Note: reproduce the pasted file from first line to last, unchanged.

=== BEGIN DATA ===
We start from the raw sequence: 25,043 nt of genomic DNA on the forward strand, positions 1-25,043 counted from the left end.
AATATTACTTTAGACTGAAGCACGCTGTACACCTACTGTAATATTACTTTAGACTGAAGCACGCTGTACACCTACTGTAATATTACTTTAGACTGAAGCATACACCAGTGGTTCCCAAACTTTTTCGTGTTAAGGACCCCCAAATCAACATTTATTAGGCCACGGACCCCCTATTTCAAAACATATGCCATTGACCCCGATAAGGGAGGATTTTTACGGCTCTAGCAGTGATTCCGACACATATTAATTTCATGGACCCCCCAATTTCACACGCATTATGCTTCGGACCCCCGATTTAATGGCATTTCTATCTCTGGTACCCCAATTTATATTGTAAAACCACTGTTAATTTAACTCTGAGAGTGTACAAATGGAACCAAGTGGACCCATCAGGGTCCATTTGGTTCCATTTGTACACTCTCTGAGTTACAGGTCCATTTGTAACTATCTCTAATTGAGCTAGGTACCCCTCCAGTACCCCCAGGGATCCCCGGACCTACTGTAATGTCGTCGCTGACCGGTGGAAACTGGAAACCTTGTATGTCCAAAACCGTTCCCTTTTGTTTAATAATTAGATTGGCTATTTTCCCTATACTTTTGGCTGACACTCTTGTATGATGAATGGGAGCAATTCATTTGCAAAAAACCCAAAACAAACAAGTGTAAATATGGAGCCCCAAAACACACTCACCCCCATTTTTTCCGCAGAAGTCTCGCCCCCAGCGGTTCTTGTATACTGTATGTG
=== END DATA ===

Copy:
We start from the raw sequence: 25,043 nt of genomic DNA on the forward strand, positions 1-25,043 counted from the left end.
AATATTACTTTAGACTGAAGCACGCTGTACACCTACTGTAATATTACTTTAGACTGAAGCACGCTGTACACCTACTGTAATATTACTTTAGACTGAAGCATACACCAGTGGTTCCCAAACTTTTTCGTGTTAAGGACCCCCAAATCAACATTTATTAGGCCACGGACCCCCTATTTCAAAACATATGCCATTGACCCCGATAAGGGAGGATTTTTACGGCTCTAGCAGTGATTCCGACACATATTAATTTCATGGACCCCCCAATTTCACACGCATTATGCTTCGGACCCCCGATTTAATGGCATTTCTATCTCTGGTACCCCAATTTATATTGTAAAACCACTGTTAATTTAACTCTGAGAGTGTACAAATGGAACCAAGTGGACCCATCAGGGTCCATTTGGTTCCATTTGTACACTCTCTGAGTTACAGGTCCATTTGTAACTATCTCTAATTGAGCTAGGTACCCCTCCAGTACCCCCAGGGATCCCCGGACCTACTGTAATGTCGTCGCTGACCGGTGGAAACTGGAAACCTTGTATGTCCAAAACCGTTCCCTTTTGTTTAATAATTAGATTGGCTATTTTCCCTATACTTTTGGCTGACACTCTTGTATGATGAATGGGAGCAATTCATTTGCAAAAAACCCAAAACAAACAAGTGTAAATATGGAGCCCCAAAACACACTCACCCCCATTTTTTCCGCAGAAGTCTCGCCCCCAGCGGTTCTTGTATACTGTATGTG